1. As I’ve been writing A Dream Deferred, it emerged that the Konevs and their best friends moved to rural Minnesota and stayed there so long for all the wrong reasons. Not only that, they made their oldest kids feel compelled to run right home to become farmers themselves after graduating university. Thus, their kids now say they wish they could stay in NYC and are only returning to Minnesota out of duty or outright parental pressure. Others comment on what a bad decision this is.

2. Tatyana’s ocelots, whom Boris gives her as a baptismal anniversary gift in 1937, are now named Nyx and Hemera, after the primordial Greek goddesses of night and day, respectively. Nyx is light and Hemera is dark. Pet characters need names too, even if they don’t constantly appear!

3. Fedya’s clown doll is now named Koko, after Max Fleischer’s very popular clown cartoon series.

4. Darya’s beloved doll from St. Paul is now called Alisa, and the stuffed bunny she got on her first birthday is Cadbury. Obviously, the Cadbury Bunny didn’t exist back then, but they’ve been making Easter chocolates since the 19th century. Doll and stuffed animal characters also deserve names. It’s one thing if they’re only mentioned once, but it’s so impersonal to keep calling them, e.g., “Jane’s doll” or “his tiger.”

5. Katya’s dear old stuffed parrot likewise needs a name.

6. Correcting the depiction of a Manhattan duplex from side-by-side to upstairs and downstairs two-story units.

7. Correcting depictions of other Manhattan architecture to make it clear these houses have multiple stories, stoops instead of verandas, and that Boris’s Harlem brownstone has three, not only two, stories. I have an upcoming post on writing about NYC architecture and housing styles.

8. Reworking Chapter 44, “Martian Panic,” to make it even more obvious only a TINY minority was not just duped but terrified by The War of the Worlds.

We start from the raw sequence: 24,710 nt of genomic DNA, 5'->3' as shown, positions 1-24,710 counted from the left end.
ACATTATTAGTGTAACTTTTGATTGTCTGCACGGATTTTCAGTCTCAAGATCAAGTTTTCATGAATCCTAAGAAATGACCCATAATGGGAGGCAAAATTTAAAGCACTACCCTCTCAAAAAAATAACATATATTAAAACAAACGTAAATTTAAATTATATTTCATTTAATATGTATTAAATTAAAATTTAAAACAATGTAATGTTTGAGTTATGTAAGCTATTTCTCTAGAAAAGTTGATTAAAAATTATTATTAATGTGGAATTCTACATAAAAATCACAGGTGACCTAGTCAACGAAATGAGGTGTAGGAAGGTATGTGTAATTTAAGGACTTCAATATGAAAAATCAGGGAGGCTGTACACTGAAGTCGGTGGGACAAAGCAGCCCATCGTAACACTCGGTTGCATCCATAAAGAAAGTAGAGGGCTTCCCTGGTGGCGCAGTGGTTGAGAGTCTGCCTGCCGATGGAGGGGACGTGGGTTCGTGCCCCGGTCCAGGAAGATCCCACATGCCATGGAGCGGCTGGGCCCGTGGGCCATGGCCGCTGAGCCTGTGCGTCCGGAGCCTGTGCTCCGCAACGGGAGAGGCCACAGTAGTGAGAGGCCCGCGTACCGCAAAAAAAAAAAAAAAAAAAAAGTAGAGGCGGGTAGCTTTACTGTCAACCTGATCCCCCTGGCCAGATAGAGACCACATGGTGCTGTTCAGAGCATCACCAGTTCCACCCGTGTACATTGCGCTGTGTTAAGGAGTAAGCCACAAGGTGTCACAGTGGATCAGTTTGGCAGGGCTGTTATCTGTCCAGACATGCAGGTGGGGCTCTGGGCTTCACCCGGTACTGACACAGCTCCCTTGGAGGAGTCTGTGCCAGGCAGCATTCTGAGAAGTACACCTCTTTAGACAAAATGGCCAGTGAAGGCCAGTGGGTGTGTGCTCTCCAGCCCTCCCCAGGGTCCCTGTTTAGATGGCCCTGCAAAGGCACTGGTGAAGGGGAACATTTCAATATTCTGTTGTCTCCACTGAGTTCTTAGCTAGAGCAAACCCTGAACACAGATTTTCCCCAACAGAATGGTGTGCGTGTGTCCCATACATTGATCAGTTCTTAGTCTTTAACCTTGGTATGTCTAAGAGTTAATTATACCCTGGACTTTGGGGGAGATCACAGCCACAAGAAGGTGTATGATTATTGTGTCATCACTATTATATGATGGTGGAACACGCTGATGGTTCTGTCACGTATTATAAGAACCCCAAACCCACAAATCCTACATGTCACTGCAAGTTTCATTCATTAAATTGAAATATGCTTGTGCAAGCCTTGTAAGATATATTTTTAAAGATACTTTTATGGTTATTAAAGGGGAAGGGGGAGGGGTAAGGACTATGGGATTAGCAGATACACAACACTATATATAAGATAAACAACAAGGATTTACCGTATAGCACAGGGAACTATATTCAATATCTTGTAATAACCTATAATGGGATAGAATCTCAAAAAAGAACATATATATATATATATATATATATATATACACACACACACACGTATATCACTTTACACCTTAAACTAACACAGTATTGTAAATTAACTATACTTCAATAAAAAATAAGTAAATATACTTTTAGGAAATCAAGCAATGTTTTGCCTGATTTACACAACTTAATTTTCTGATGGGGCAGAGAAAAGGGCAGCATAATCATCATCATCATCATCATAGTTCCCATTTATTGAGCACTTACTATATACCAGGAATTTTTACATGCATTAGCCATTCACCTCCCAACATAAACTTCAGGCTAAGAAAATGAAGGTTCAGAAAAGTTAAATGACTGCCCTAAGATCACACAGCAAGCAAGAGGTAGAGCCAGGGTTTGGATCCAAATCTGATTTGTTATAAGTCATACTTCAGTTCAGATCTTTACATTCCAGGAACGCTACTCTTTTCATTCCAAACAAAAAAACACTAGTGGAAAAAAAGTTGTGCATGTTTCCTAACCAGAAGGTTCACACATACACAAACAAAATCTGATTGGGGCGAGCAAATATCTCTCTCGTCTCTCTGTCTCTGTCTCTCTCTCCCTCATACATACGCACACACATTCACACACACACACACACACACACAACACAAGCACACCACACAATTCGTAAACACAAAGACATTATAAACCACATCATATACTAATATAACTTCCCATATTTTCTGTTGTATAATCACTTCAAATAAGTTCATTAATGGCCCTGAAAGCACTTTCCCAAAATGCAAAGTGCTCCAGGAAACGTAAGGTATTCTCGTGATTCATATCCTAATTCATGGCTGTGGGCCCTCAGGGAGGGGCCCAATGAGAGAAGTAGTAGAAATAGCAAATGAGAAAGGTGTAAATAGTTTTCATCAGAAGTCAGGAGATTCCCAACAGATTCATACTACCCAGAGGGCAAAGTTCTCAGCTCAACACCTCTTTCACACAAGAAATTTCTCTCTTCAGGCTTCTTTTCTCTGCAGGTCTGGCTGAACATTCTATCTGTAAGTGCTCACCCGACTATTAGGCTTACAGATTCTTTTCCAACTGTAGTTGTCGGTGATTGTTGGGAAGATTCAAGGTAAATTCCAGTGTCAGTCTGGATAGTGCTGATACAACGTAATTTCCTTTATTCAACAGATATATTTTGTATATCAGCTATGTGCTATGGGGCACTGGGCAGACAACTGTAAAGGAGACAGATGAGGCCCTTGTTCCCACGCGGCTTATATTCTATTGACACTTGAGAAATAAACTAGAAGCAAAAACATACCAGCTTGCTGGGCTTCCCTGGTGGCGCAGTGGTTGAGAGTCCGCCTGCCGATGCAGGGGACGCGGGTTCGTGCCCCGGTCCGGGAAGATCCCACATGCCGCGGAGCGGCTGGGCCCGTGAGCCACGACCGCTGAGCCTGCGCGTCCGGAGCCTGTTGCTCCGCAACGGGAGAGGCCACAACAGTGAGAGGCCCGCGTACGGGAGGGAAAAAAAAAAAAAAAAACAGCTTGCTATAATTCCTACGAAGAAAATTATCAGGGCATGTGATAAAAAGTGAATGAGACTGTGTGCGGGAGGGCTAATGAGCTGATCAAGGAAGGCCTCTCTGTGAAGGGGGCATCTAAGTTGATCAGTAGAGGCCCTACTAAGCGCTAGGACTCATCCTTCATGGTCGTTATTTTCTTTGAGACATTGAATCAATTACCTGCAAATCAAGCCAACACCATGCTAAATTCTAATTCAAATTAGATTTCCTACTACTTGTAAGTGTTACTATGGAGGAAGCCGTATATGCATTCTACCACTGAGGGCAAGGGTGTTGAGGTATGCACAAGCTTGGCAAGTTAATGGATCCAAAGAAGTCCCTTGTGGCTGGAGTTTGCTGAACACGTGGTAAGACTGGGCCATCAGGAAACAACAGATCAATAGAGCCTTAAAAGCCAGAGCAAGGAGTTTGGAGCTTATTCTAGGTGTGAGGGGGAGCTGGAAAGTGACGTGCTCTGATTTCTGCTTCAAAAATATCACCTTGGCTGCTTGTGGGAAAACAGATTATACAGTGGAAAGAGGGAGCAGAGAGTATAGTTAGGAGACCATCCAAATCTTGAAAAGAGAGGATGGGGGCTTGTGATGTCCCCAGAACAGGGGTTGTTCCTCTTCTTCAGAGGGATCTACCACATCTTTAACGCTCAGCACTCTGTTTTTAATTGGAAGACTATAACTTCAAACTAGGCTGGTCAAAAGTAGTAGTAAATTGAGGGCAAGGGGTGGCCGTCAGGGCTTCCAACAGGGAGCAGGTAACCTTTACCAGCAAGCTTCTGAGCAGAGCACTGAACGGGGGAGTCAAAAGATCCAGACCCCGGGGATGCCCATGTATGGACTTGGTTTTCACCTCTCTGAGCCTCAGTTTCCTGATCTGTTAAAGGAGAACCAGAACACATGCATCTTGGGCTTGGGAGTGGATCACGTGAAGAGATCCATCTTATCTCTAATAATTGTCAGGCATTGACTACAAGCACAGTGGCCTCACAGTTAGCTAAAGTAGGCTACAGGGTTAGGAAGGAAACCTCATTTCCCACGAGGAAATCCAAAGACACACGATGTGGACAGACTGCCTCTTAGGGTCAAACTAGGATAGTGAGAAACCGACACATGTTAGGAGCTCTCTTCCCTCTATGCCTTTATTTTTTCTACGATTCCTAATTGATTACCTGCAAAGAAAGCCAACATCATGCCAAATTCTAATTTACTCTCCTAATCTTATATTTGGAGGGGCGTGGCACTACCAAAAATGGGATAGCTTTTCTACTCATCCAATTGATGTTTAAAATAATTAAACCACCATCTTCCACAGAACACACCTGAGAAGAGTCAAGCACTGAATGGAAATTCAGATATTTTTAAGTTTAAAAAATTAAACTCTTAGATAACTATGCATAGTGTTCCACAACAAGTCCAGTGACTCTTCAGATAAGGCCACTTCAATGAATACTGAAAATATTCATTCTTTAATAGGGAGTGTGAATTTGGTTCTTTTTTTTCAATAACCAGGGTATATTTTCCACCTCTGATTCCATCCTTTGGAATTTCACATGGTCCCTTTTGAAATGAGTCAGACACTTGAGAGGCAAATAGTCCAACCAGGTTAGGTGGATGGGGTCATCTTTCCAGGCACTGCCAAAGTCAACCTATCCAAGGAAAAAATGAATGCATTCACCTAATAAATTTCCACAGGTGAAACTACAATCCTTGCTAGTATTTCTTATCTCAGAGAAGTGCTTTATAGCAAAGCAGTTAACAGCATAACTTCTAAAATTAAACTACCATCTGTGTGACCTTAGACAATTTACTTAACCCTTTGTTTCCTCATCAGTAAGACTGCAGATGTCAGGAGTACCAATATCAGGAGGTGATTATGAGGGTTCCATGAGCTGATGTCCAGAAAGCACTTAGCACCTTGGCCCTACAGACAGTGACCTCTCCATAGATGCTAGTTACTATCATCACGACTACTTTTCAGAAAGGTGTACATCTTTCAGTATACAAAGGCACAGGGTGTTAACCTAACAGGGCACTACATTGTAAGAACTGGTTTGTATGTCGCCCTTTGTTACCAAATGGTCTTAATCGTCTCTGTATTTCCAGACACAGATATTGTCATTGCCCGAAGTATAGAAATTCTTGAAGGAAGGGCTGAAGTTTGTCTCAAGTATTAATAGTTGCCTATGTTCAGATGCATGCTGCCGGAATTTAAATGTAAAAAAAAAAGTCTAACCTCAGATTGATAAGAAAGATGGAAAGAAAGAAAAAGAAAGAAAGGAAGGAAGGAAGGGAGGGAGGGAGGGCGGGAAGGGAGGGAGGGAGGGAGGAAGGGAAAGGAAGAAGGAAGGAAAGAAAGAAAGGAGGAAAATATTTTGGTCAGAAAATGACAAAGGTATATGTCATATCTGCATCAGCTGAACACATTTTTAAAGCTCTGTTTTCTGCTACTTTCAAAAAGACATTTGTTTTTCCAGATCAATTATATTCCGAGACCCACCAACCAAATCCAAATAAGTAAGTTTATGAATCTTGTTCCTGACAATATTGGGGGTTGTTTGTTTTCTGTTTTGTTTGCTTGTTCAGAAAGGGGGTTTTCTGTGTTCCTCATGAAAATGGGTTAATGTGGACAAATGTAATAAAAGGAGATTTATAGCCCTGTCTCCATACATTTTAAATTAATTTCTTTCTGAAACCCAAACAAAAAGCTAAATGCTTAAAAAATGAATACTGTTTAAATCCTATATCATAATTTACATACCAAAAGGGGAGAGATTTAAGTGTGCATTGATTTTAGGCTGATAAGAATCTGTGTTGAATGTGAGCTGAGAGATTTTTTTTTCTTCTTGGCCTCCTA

9. Inessa now offers Vitya (her future second husband) sympathies on the arrest of his wife after their first proper meeting, and says some of her cousins gave their kids invented Soviet names like Vitya and his wife. As originally written, Inessa says she likes some of those names, but doesn’t know anyone who used them. Huge discrepancy with how all eighteen of her first-cousins once-removed who come to America in 1950 have such names! Inessa also names a few of those cousins.

10. Fedya’s university was changed from Columbia to Cooper Union and back again. Though Columbia didn’t offer a BFA till 1947, Cooper Union only offered art certificates in this era. Absolutely no shame in getting a certificate instead of a degree, but it implies fewer than four years of study, and Lyuba and Ivan place great importance on their kids getting university degrees.

Another reason I changed it back to Columbia was because its 1948 graduation date, vs. any other NYC school, is the only one that works with the timeline of the final chapters. Too much frogging and radical reconstruction otherwise.

11. Reworking sections based around too-early semester start dates in autumn 1942 and spring 1946. I initially moved up the former dates until discovering that too would involve too much frogging and reconstruction. Novomira will have to go into labor her first day back at Barnard, not during a test a few weeks later. For the latter, Fedya will meet with his advisor instead of starting the semester “late” and going about his first day of classes. That semester started on 12 February.

12. A few little tweaks with the Cast of Characters to include or correct birthdates and delete characters who never appear in that volume.

13. While writing A Dream Deferred, I began picturing Lyuba and Ivan’s next-youngest child Sonyechka as blonde and wavy-haired, despite her initial description as raven-haired. There’s now a mention of all her hair falling out at six months (which is very common) and growing back wavy and very dark blonde, to Lyuba’s great shock. Her eyes are also described as very dark blue.

14. After the Siyanchuks and Duranichevs move to Queens Village, Patya tells his daughter Karina she’ll go to the independent Garden School in Jackson Heights. Originally, he said she’d now go to public school.

15. The first book Katya reads on her way back to California in 1946 is now If He Hollers Let Him Go. I had such a sour experience with The Member of the Wedding!

16. Liliana’s nickname was changed from Lilka to Lilya.

17. Dusya’s full name was changed from Nadezhda to Avdotya. I couldn’t find any strong evidence Dusya is a nickname for Nadezhda.

18. Alla’s husband is no longer called Karmov, but Daniil. It felt wrong to call this one character by his surname when no one else is referred to that way.